Shedding Light on Color

For someone unfamiliar with print industry lingo, all of the jargon related to color can be confusing. What’s CMYK? What about RGB? Why can’t you use RGB for print? And what the heck is Pantone? Like we said, it’s confusing!

Essentially there are two main divisions to color: RGB and CMYK. Pantone is an ultra-specific color guide that spans both RGB and CMYK.


RGB is an acronym for Red, Green, and Blue. This particular color profile is meant for the digital spectrum (TVs, computer monitors, etc.) since each color is a wavelength of light. All three wavelengths have 256 depths, starting at 0 and ending at 255. When combined these depths allow for 16 million color possibilities. Crazy, right?

To get a color, you simply pick the intensity for each wavelength. For example, white in RGB is written as 255, 255, 255, meaning Red depth is 255, Green depth is 255, and Blue depth is 255. On the other end of the spectrum, black is 0, 0, 0, meaning there’s a complete lack of light.

It’s important to note that even though we design our projects in CMYK, you are viewing them on an RGB based screen. Thus, the colors will always be slightly different than what your screen shows. More importantly, the colors will display differently depending on how your screen is calibrated.

RGB appears differently on a screen versus in print because it is a light based color profile.



Where RGB is a color profile based on light, CMYK is based on ink combinations. It stands for Cyan (blue), Magenta, Yellow, and Key (black). In the print world, CMYK can be referred to as full-color printing or 4-color process.

CMYK starts with a base of pure white, unlike RGB, which starts with a black base. Colors are then produced by adding different values of cyan, magenta, yellow, and black. Thus when you write out the combination for white in CMYK, it’s written as 0%, 0%, 0%, 0%. Meaning there is no percentage of Cyan, Magenta, Yellow, or Black covering the print surface.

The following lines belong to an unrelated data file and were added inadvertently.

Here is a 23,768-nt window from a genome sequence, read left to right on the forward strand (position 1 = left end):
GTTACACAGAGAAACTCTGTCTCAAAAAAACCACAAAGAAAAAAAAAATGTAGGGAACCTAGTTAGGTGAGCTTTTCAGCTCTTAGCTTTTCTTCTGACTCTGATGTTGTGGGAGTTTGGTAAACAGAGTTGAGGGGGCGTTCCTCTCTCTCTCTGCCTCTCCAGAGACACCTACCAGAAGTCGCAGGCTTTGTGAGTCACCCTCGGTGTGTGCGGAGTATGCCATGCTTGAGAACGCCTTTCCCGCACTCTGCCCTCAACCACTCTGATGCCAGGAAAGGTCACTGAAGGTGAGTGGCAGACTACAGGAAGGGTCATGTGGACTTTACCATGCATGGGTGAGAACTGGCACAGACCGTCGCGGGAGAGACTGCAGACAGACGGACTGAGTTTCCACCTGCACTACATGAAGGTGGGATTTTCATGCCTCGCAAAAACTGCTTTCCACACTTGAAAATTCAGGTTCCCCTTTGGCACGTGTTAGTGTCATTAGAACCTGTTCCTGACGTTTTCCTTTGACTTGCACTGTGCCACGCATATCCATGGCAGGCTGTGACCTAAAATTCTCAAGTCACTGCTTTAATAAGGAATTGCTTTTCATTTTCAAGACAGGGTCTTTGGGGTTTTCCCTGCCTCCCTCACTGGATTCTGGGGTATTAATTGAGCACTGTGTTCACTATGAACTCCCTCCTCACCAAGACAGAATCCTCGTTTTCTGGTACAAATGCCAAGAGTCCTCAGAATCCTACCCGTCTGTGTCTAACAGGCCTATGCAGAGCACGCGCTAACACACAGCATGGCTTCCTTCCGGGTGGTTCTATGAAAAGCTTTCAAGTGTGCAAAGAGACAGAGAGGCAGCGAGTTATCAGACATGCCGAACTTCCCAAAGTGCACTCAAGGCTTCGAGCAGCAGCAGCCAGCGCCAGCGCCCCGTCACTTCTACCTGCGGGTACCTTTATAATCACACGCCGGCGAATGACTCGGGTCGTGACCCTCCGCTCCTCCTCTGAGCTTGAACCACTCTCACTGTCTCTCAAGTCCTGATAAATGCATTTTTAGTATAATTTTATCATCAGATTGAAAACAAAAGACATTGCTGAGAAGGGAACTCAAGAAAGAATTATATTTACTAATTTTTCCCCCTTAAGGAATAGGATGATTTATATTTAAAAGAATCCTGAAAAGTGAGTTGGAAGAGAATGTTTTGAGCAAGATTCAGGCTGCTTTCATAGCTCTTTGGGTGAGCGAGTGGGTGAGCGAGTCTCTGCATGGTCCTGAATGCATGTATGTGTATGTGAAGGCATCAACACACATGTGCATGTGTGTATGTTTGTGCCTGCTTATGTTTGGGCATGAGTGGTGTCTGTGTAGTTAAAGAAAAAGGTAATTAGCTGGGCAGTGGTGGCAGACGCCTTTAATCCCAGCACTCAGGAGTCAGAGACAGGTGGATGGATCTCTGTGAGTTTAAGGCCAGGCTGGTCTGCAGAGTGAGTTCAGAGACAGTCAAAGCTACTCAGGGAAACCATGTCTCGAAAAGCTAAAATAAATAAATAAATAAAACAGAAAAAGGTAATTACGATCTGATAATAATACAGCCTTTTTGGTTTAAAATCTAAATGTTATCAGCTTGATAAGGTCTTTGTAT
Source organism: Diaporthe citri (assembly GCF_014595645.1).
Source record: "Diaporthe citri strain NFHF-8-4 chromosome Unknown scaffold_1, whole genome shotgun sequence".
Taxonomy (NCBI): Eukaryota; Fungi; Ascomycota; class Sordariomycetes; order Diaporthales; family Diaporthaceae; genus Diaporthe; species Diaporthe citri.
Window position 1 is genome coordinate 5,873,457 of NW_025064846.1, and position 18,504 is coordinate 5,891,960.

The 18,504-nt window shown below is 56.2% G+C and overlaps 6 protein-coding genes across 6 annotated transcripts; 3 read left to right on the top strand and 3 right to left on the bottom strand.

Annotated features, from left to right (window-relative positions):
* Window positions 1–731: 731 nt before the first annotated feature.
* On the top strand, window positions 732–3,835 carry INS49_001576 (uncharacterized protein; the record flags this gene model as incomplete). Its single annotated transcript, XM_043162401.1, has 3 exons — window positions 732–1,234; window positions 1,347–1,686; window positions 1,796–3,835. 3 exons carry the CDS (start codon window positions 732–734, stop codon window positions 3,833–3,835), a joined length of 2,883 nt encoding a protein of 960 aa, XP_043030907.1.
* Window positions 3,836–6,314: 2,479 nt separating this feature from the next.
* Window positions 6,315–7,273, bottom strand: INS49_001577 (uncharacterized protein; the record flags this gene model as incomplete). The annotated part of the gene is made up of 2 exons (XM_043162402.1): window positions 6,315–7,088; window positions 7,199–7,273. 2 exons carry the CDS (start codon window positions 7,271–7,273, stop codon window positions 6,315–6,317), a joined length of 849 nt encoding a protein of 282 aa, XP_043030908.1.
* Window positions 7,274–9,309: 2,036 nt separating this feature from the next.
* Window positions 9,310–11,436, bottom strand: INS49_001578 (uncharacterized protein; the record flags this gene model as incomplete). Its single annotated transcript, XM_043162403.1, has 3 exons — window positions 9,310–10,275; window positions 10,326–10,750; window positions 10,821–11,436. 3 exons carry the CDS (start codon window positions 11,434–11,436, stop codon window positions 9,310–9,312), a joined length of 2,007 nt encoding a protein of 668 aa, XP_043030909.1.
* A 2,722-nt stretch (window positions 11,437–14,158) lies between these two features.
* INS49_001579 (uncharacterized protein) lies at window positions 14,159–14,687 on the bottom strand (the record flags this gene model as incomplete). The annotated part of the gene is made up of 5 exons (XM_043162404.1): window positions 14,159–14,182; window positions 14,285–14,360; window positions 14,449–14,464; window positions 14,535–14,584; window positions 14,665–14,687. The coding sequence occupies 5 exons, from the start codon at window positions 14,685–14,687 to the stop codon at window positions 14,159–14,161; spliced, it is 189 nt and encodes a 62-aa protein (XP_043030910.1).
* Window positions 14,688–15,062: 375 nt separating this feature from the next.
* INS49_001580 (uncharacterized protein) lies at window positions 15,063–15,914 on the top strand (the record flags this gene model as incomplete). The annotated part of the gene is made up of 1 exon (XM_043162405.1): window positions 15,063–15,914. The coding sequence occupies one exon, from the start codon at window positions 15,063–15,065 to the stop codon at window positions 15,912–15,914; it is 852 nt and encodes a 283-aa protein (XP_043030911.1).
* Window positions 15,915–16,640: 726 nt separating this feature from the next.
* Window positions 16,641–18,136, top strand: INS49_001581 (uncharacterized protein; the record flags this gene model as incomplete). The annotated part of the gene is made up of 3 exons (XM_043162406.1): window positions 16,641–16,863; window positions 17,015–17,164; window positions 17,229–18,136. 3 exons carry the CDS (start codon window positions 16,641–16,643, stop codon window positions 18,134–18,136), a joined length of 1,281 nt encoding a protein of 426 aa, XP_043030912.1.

Just like screens all show RGB colors a bit differently, printers print CMYK colors different. At our shop, we have solvent, latex, and UV printers. All three print the same color profile differently than the other. It’s not a drastic difference, but it is different.

While RGB is an additive color profile, CMYK is subtractive. In super-sciencey terms, this means the printed color  subtracts or reduces the amount of light reflected from the print surface.


As if RGB and CMYK aren’t confusing enough, we’re going to throw in Pantone colors. Pantone is a system of standardization for colors that bridges all color profiles. Each Pantone color has a CMYK and RGB standard so that the color is the same regardless of whether it’s being printed or viewed on a screen.

Pantone’s catalog has over 1,400 colors. Pantone colors are written as PMS, followed by a color number, and then a C, U, or M. C stands for Coated, U for uncoated, and M for matte. This refers to the print surface.  

You can usually get pretty close to a PMS color when printing in CMYK, but for companies that are sticklers for exact branding, PMS colors are the way to go. Having a PMS spec ensures consistency in your branding no matter where you go or what product’s being made. It is also worth noting that requesting PMS colors often means additional surcharges on your order.

If your head is spinning trying to understand all of this information, your takeaway from this article should be—

All three color modes have their own purposes.


  • If it’s digitally printed, it’s CMYK.
  • If it’s on a screen (computer monitor, TV, phone, etc.) it’s RGB.
  • If it’s screen printed, it’s PMS.
  • PMS colors are the most specific color profiles, and useful for ensuring consistent branding.
  • Your proof on a screen will always look slightly different than the finished product because it’s in a different color profile.